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Flu Season 2007 
Monday, 15 October 2007 

Fall has arrived and so has flu season.

The flu, characterized by fever, chills, a dry cough, muscle aches and extreme fatigue, kills approximately 36,000 people in the United States annually.

"The best protection against the flu is to get vaccinated," said Dr. Antonio Ramos, a physician with Park Plaza Hospital and Medical Center. "I would encourage everyone, especially children between the ages of 6 months and 4 years, the elderly and those with compromised immune systems, to get a flu shot."

Some people are leery of getting a flu shot because they believe that the vaccination will give them the flu, added Ramos.

"This simply isn't true.  You may develop flu-like symptoms, such as a low-grade fever and muscle aches, but will not get the flu from getting the flu shot."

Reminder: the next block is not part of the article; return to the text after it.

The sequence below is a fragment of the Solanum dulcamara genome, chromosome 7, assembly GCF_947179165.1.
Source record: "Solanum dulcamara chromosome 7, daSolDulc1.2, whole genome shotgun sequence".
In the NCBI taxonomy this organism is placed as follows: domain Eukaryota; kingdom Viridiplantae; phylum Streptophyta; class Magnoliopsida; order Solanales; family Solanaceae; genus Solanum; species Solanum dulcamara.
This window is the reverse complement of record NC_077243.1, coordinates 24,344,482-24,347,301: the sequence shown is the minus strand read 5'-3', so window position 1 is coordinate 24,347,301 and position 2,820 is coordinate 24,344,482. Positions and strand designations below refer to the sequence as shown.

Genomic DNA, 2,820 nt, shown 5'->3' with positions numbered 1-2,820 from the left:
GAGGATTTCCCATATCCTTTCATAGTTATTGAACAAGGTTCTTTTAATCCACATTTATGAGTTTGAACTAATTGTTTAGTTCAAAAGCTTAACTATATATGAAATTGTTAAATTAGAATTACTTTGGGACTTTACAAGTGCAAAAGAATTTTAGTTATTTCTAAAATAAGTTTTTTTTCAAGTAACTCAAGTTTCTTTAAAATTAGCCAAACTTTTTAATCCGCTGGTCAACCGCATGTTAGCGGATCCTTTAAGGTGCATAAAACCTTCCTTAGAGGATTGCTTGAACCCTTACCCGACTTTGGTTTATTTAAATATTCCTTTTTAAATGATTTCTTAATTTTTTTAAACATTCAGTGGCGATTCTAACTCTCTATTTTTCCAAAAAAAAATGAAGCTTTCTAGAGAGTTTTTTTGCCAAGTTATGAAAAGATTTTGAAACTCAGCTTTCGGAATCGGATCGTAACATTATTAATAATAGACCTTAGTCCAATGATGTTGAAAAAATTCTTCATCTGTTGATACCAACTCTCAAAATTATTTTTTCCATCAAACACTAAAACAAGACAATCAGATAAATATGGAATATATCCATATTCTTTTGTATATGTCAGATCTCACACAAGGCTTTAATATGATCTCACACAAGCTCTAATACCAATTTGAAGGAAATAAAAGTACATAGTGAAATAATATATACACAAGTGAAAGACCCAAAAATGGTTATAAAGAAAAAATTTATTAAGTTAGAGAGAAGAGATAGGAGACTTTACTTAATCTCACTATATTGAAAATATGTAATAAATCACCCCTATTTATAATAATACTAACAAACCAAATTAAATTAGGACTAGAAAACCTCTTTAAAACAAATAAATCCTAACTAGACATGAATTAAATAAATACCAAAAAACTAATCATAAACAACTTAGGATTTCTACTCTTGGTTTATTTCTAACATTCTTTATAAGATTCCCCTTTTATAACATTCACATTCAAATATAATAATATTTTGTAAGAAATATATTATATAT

There are two types of vaccines: a "flu shot," an inactivated strain of influenza injected by a needle and a nasal-spray flu vaccine -- a vaccine made with live, weakened flu viruses. The nasal-spray vaccine (FluMist®) is recommended for healthy children and adults (ages 2 to 49).  It is not recommended for women who are pregnant.

"October and November are the best times to get a flu shot," said Ramos. "But if you choose to wait until December or January, the vaccination will still be effective."

In addition to getting a flu shot, Ramos provides the following tips for staying healthy this winter:

  • Wash hands before eating, touching your eyes, nose or mouth
  • Wash hands after touching anyone who has sneezed, is coughing or has a runny nose
  • Wash hands after using the restroom
  • Do not share towels, lipsticks, toys, eating utensils, drinking glasses or anything else that might be contaminated with respiratory germs
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